Chronology and Geomorphological Activity of the Akdag Rock Avalanche (SW Turkey)

Cihan Bayrakdar*, Tolga Gorum, Zeynel Çılğın, Christof Vockenhuber, Susan Ivy-Ochs*, Naki Akçar*

*Corresponding author for this work

Research output: Contribution to journalArticlepeer-review

6 Citations (Scopus)


Large rock-slope failures are among the primary geohazards in high mountain areas. These rock avalanches and rockslides constitute most of the world’s largest landslide deposits. This study focuses on the formation and geomorphological activity of the Akdag landslide complex located on the southern slope of Mount Akdag, SW Turkey. We employed detailed mapping in the field, spatial and morphometric analysis using GIS and remote sensing technologies, and surface exposure dating with cosmogenic 36Cl to reconstruct the chronology of the landslide complex. For the analysis of cosmogenic 36Cl, we collected 18 surface samples from calcareous boulders within the landslide deposit. Our field mapping shows that the Akdag rock avalanche is a large and active slope failure developed between carbonates and flysch. The rock-avalanche deposits cover an area of 9.8 km2 and together with the primary and secondary slope failures which form the landslide complex, cover an area of 15 km2. The Akdag rock avalanche is one of the largest (3 × 108 m3) known bedrock landslides in Turkey. Cosmogenic 36Cl exposure ages indicate that the main collapse occurred at 8.3 ± 1.4 ka (2σ), followed by secondary failures. We dated one of the latter to 1.1 ± 0.2 ka (2σ). Based on field evidence, we surmise that increased water discharge in the springs along the carbonate-flysch contact zone played a key role in the Early Holocene failure.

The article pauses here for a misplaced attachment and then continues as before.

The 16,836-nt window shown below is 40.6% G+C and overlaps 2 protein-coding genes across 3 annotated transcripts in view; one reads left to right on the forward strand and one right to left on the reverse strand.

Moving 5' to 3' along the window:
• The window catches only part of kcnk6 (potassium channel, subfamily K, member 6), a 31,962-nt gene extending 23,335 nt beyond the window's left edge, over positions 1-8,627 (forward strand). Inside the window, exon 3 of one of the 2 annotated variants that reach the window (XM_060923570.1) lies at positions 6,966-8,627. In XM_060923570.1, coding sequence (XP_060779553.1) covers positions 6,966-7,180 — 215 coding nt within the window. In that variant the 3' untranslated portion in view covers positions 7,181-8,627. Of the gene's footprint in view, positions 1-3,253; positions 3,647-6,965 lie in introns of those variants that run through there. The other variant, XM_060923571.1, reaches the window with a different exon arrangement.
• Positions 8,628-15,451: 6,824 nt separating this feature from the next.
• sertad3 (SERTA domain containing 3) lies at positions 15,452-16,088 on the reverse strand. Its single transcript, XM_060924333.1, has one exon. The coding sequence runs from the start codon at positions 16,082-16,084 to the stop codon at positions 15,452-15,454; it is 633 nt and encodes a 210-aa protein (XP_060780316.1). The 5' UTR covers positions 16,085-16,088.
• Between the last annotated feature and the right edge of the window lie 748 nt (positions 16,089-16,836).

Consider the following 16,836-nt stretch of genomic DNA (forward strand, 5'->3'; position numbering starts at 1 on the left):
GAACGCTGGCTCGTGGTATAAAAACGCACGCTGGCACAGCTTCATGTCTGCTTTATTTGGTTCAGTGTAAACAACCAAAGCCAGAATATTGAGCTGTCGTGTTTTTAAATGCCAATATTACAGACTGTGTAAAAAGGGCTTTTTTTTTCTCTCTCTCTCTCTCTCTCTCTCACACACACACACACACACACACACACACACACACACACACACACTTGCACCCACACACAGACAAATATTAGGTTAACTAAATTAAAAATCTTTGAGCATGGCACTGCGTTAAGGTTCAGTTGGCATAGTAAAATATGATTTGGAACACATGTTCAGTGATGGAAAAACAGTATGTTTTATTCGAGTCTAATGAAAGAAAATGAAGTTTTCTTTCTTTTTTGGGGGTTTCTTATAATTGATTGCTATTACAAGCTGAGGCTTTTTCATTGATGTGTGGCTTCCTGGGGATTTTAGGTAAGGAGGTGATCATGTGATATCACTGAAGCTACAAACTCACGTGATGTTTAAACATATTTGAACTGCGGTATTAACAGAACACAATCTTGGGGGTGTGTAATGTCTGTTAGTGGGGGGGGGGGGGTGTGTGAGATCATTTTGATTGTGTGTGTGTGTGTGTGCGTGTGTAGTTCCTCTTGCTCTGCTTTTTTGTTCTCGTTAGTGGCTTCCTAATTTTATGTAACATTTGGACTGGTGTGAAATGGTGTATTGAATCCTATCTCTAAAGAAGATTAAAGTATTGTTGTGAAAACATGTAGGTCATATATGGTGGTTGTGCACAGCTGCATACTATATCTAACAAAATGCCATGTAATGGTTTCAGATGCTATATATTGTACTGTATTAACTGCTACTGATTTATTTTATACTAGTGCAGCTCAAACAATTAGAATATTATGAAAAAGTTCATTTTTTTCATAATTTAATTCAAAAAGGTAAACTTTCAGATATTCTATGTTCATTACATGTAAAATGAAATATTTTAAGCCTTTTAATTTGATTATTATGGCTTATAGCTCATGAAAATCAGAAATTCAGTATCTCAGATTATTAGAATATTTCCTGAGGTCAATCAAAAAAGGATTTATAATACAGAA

Original languageEnglish
Article number295
JournalFrontiers in Earth Science
Publication statusPublished - 20 Jul 2020

Bibliographical note

Publisher Copyright:
© Copyright © 2020 Bayrakdar, Gorum, Çılğın, Vockenhuber, Ivy-Ochs and Akçar.


We would like to thank the Scientific Research Projects Coordination Unit of Istanbul University (Project number: ONAP 33594 [ID734]) for their support. We are most grateful to the Laboratory of Ion Beam Physics (accelerator mass spectrometry facility) operated by the Swiss Federal Institute of Technology, Zurich, Switzerland for the AMS measurements. We thank Dr. Nasim Mozafari for his collaboration during the sample preparation, Dr. Abdullah Akbaş and Dr. Ozan Kocadağlı for their assistance, and Mücahit Durmuş and Onur Yasan for their support during our fieldwork studies, and Graham H. Lee for proofreading. We sincerely thank the topic editors; Adrian Pfiffner, Tim Davies, John Clague, and Reginald Leonhard Hermanns and three referees for their instructive and thought-provoking comments on an earlier version of this manuscript.

FundersFunder number
Reginald Leonhard Hermanns
Swiss Federal Institute of Technology, Zurich
Istanbul ÜniversitesiID734, ONAP 33594


    • Holocene
    • Mount Akdag
    • Western Taurus
    • cosmogenic Cl exposure dating
    • rock avalanche


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